The Last Word
Faber & Faber, 286pp, £18.99
Hanif Kureishi’s new novel has attracted a great deal of pre-publication notice, not because it’s a new novel by Hanif Kureishi (whose recent work has, in truth, not been particularly newsworthy) but because the story revolves around a young writer commissioned to compile the autobiography of a crotchety and celebrated literary elder. The relationship between the two men closely mirrors that between V S Naipaul and Patrick French, whose 2008 authorised biography of the Nobel laureate, The World Is What it Is, was remarkable for its unflattering candour.
Kureishi’s grandee, Mamoon, is an Indian-born novelist turned English country gent with “a wide chest, goatee beard, black eyes” who is notorious for his brusqueness, his flamboyantly protective younger wife, his right-wingery and his uncompromising views on foreigners – despite being one himself. His first success as a writer is with “an amusing and well observed novel about his father”. Mamoon’s biographer, Harry, has written a biography of Nehru.
V S Naipaul, meanwhile, is a Trinidadian Indian with a wide chest, goatee beard, black eyes and so on. His first successful book was A House for Mr Biswas, a novel about his father. Patrick French has written about the founders of Indian independence. Although the similarities between Mamoon and Naipaul are too abundant to catalogue, Kureishi has claimed that his novel is not based on real people – which tips disingenuousness into taking the mickey.
Where once biography was a simple two-up two-down, it has these days been extended into a house of many mansions, and The Last Word could be seen as just the latest addition. To think of it, though, as an exercise in postmodernism or even as a roman-à-clef would be misleading: however many attributes Mamoon shares with Naipaul and however much the relationship between biographer and subject borrows from real life, the book is a fully imaginative endeavour.
So, in the fictional world, Mamoon needs money. His second wife, Liana, has expensive tastes and yearns for a flat in London as well as their pile in Somerset. Liana, an opera buffa figure with more than a hint of Nancy Dell’Olio about her, does not understand that a grand literary reputation does not mean equally lofty sales figures. Mamoon is “the sort of writer of whom people asked ‘Is he still alive do you know?”’. A biography offers the chance to confirm his continuing existence, shape his legacy and, above all, whip up interest in his books.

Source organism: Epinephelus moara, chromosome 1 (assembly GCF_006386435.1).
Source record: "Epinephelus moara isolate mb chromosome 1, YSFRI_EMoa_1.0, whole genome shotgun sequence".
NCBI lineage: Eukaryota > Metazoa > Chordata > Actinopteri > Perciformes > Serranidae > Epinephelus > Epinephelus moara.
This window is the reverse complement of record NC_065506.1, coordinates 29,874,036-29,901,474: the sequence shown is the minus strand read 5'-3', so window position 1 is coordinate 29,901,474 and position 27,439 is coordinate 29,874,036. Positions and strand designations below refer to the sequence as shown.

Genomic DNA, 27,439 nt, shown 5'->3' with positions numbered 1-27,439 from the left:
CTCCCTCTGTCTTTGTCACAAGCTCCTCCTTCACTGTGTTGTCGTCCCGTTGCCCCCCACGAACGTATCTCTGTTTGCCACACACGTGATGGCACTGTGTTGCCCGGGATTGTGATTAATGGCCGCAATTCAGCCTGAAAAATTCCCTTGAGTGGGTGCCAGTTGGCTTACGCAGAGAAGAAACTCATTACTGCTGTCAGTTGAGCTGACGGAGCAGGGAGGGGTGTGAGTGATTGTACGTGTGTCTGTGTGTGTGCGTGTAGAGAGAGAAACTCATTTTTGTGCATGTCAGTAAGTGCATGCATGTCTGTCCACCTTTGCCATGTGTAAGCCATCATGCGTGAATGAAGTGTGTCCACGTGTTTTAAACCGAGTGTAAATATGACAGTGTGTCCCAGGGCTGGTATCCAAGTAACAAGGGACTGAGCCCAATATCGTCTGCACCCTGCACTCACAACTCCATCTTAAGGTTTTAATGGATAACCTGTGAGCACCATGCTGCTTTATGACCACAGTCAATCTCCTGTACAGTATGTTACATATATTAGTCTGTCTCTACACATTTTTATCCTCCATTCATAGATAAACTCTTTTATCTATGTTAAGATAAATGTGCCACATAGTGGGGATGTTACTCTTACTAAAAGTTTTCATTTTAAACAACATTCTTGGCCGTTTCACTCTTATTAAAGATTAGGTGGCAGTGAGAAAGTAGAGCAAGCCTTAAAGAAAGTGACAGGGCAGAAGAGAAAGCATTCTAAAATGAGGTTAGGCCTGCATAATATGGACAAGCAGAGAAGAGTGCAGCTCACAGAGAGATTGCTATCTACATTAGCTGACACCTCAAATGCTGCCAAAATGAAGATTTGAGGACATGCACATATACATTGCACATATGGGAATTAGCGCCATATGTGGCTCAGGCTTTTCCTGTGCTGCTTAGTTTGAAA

For Harry, “a nerdy connoisseur of sentences” who is nevertheless irresistible to women, Mamoon represents both a career-defining opportunity and a fraught one. As his publisher, Rob Deveraux (a boorish drunkard whose depiction must have elicited some nervous laughter in the Faber offices), puts it, if Harry doesn’t do a good job “you’ll be so fucked up you’ll have to get work as an academic”.
When Harry goes to stay with his subject in the country he finds himself beleaguered. He can hardly get Mamoon to talk to him (“You’re in the remembering business while I’m in the forgetting game”, Mamoon points out) while Liana flits between hectoring, flirting and neediness. Harry has to mine his material from the diaries of Mamoon’s callously treated first wife, Peggy (op cit Naipaul’s first wife, Patricia) and a later Colombian lover Marion (ibid Margaret Murray) with whom Mamoon had an unconventional sex life. To take his mind off his work, Harry has his fiancée, Alice, and Julia, a chav with a heart of gold who helps around the house.
The mystery in this country-house set-up is the game of cat and mouse between Mamoon and Harry, which Kureishi lays out with great aplomb. Who is really the subject and who the writer here? This is a novel conducted in dialogue and Mamoon gets the best lines, not least about writing itself: “Only women or poofs write now – otherwise, these days, no sooner has someone been sodomised by a close relative than they think they can write a memoir.” There are numerous instances when you sense Kureishi is using Mamoon to say the things he would really like to say in his own voice.
This verbal jousting, which eventually leads to a half-twist, takes the place of plot – drama is limited to Mamoon beating Harry about the head with a walking stick. Writing for both Mamoon and Harry – and presumably Kureishi, too – is a visceral business and the patter between all the characters has a sharp edge. It is not so visceral, however, that Kureishi forgets to be thoroughly entertaining or steer his conversations with great variety and skill. Biography, as he notes, “is a process of disillusionment”; fiction though, as he shows here, can be every bit as perceptive but also much funnier.